‘Inclusion is a right,’ says leader of Rady Faculty drive for equity, diversity, inclusion
Valerie Williams is inspired to do the pivotal work she does in the area of equity, diversity and inclusion because she believes deeply that every person – regardless of their identity – should be treated with dignity.
“I like to see any wrongs righted,” says Williams, director, Equity, Diversity and Inclusion (EDI), Rady Faculty of Health Sciences. “It is wrong to discriminate. So I feel passionately about every person being treated with dignity and respect.”
Williams took on the director role nearly a year ago, after working as an EDI facilitator with UM human resources for the previous 10 years. She has a certificate in human resources management through UM and also holds Chartered Professional Human Resources and Canadian Certified Inclusion Professional designations.
Her expertise is in developing, carrying out and managing strategic initiatives that strengthen EDI.
“Let’s embrace our diversity,” she says. “Let’s create a culture where if we witness or experience discrimination, we speak up with kindness and compassion to build understanding.”
Williams’ goal when starting the position was to bring the Rady Faculty community together, create progress in the area of EDI and build an effective team. She’s been busy with several projects and initiatives that align with the Rady EDI strategy.
One initiative is the Rady Learner Diversity Survey, an optional demographic survey of students. The results are giving Williams and her team insight into learner diversity in the Rady Faculty’s colleges and departments.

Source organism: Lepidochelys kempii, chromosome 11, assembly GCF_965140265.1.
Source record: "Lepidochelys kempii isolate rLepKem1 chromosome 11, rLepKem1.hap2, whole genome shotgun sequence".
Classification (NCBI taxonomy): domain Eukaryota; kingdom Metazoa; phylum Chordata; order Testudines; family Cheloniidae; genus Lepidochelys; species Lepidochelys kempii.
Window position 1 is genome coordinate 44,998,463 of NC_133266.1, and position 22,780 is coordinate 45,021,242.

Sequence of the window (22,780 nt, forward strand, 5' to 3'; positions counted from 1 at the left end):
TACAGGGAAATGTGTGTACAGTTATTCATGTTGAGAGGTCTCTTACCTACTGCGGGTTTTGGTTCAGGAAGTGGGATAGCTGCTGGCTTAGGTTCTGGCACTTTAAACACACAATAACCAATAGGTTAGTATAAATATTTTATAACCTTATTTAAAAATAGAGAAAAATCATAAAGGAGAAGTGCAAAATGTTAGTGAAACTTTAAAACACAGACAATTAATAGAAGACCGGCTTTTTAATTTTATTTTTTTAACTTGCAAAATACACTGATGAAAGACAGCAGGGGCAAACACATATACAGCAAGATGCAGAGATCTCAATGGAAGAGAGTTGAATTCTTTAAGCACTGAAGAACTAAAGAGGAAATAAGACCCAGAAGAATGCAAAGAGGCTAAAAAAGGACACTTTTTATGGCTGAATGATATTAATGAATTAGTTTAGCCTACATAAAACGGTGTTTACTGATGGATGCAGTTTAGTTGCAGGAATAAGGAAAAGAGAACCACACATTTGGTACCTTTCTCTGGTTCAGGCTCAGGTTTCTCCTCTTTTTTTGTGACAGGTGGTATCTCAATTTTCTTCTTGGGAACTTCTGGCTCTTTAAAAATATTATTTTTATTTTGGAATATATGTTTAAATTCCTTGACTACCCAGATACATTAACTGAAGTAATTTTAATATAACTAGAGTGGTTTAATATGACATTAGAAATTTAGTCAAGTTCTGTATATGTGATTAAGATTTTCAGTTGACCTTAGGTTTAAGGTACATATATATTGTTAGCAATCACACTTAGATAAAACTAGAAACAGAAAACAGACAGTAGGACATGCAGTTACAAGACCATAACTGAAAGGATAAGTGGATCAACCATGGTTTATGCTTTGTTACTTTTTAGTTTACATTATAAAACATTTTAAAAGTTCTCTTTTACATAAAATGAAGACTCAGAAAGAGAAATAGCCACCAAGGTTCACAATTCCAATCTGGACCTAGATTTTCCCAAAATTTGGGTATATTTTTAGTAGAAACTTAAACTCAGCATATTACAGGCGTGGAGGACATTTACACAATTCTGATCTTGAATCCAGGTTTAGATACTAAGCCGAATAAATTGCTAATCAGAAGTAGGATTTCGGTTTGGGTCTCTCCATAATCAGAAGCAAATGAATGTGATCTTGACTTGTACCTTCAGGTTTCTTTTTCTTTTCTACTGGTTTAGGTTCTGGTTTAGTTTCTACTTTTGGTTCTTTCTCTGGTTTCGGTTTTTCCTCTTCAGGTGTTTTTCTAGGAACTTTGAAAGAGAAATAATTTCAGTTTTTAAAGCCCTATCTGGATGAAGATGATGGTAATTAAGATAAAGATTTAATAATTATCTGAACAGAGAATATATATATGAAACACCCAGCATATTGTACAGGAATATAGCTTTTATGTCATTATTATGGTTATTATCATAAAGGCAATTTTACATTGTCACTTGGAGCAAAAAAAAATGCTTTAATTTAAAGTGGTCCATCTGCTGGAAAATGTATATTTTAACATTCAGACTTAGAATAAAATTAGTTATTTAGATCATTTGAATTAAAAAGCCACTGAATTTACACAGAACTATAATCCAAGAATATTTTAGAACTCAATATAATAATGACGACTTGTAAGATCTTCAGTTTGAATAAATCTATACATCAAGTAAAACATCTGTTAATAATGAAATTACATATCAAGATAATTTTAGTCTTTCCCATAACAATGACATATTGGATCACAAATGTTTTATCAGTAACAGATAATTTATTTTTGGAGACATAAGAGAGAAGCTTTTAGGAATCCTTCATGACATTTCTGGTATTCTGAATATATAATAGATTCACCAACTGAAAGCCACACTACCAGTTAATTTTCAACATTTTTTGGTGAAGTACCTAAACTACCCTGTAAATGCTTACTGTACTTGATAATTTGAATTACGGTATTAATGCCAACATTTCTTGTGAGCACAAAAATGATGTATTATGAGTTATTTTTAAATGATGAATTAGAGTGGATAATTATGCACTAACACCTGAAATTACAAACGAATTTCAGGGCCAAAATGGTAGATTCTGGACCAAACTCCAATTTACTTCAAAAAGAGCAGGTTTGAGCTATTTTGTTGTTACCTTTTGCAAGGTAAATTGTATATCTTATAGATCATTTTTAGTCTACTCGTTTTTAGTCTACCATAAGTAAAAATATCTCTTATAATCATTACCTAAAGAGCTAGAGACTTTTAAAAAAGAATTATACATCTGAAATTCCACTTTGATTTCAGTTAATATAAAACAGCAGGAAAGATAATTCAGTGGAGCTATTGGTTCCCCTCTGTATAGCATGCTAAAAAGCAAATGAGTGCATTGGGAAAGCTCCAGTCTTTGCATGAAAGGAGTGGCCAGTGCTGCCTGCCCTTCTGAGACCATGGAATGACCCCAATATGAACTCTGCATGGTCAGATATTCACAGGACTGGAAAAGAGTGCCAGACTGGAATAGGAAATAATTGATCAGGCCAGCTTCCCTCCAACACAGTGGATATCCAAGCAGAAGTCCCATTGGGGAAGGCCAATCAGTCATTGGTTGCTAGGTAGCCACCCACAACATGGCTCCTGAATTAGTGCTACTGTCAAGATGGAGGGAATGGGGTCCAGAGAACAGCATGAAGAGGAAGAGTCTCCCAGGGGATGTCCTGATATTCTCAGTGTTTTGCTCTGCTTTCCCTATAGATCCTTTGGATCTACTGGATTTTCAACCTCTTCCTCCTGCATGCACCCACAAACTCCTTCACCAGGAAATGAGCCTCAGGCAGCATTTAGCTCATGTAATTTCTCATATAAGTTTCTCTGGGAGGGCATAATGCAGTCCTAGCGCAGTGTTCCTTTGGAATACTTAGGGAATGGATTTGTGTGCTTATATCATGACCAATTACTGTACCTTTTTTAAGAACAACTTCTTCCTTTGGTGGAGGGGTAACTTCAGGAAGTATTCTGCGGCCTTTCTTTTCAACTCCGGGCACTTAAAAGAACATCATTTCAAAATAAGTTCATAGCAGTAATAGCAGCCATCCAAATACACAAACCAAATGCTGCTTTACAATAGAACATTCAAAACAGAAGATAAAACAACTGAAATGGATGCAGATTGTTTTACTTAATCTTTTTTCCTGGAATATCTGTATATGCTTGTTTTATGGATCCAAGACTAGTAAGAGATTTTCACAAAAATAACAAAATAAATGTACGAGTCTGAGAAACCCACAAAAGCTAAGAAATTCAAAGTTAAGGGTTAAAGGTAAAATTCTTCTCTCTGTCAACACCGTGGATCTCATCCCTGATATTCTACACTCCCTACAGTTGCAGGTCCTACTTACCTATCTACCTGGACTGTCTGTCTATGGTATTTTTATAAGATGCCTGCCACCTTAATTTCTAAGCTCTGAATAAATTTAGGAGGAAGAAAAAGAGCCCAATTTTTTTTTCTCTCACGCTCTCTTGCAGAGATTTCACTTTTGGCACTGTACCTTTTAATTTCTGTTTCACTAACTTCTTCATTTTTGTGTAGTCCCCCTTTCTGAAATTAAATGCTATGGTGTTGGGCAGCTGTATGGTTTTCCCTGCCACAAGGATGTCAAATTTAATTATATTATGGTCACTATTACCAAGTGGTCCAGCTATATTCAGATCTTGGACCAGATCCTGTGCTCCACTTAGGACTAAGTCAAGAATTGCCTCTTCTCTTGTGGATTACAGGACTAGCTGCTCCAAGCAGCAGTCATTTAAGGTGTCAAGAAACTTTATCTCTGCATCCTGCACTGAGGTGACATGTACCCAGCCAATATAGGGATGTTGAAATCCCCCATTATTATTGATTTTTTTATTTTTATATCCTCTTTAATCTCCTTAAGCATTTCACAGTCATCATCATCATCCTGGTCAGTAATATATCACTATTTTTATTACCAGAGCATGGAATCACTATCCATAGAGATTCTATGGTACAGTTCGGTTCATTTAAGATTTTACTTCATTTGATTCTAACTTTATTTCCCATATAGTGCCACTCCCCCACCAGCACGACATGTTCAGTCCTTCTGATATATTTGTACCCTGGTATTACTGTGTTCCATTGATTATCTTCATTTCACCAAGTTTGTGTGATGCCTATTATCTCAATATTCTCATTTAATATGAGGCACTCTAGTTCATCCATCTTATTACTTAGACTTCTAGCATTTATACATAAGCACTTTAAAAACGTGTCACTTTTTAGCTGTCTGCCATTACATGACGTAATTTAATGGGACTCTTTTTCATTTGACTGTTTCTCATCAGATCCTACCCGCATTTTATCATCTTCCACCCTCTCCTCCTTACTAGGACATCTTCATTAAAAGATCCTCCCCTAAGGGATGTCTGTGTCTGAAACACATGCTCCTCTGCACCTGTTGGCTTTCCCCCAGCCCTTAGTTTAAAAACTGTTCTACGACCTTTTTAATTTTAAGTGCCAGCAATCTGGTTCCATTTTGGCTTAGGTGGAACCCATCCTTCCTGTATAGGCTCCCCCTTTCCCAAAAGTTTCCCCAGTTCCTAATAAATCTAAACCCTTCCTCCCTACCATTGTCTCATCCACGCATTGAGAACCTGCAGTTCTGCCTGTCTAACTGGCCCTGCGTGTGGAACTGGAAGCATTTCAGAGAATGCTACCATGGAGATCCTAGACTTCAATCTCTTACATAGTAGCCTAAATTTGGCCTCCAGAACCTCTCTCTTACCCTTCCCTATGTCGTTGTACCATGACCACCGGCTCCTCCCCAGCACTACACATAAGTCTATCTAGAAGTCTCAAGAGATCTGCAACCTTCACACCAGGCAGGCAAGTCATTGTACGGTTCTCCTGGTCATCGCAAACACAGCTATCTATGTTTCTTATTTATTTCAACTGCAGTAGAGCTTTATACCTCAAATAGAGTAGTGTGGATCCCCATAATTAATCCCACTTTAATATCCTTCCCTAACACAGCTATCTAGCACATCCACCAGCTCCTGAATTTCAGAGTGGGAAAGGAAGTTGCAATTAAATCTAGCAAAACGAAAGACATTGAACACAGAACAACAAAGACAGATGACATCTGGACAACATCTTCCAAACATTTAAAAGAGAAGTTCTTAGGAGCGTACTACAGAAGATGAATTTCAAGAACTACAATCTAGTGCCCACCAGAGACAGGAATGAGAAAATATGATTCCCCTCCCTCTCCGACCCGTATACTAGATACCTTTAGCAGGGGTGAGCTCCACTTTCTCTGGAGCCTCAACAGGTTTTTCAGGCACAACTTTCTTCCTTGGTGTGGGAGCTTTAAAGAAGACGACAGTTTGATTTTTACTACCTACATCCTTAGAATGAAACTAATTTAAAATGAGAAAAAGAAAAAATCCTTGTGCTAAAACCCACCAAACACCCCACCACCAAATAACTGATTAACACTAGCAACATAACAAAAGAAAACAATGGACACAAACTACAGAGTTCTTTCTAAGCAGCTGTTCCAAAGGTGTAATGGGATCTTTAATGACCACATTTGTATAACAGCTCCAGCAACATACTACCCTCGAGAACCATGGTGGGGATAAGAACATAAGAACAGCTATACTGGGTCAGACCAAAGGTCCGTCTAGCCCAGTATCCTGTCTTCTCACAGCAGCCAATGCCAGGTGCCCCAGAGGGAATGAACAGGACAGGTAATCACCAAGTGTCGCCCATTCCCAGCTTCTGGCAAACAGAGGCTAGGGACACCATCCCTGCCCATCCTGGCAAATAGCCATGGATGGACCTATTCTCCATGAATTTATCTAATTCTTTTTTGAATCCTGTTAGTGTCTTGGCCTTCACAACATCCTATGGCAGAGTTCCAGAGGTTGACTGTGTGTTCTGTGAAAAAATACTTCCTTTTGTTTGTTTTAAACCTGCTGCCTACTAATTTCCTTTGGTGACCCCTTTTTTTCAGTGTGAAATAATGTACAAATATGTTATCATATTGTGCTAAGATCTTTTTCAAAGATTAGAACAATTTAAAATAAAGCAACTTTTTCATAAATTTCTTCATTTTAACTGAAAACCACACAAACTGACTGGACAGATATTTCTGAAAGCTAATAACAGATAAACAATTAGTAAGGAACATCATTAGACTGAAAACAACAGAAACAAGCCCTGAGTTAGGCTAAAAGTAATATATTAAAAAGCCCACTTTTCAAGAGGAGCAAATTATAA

Williams has also overseen a series of workshops and given talks related to EDI. She was recently a facilitator for a session titled Equity-based Practices for Learner Selection held by the Pediatrics Medical Education Interest Group.
Williams is working hard to build relationships and serve the five Rady Faculty colleges, which educate students in dentistry/dental hygiene, medicine, nursing, pharmacy and rehabilitation sciences.
“Let’s look after ourselves,” she says. “Let’s recognize this is difficult work and we have to sometimes step back from it. Let’s leverage every opportunity we have to promote equity, diversity and inclusion, using an anti-oppression and anti-racism lens.”
Dr. Tina Chen, distinguished professor of history and executive lead (equity, diversity and inclusion) for the university as a whole, says Williams has been a leader for EDI at UM.
“As one of the first people hired to advance EDI at the university, Val has tirelessly built networks for transformative change,” Chen says. “Val has been a strong advocate of decentring whiteness and ableism in EDI work, and thus ensures that the University of Manitoba incorporates anti-racism and anti-oppression into all of the work.
“It’s a true pleasure to learn, listen and act in collaboration with Val to make the university a more accessible, equitable, diverse and inclusive community.”
Williams’ plans for the new year include the creation of an anti-ableism strategy, which she says could be the first of its kind at a post-secondary institution in Canada. The focus this year will be on equitable hiring practices and encouraging accountability for every individual in the Rady Faculty, she says.
Williams would also like to create an advisory circle. It would be made up of five or six people, including an Elder, who would advise her using the racial justice approach.
While Williams and her team are working hard to implement equity, diversity and inclusion initiatives, she says it will take all of us to make a difference.
“Each one of us has a responsibility to create an inclusive environment,” she says. “Inclusion is not a privilege. Inclusion is a right – everyone’s right.”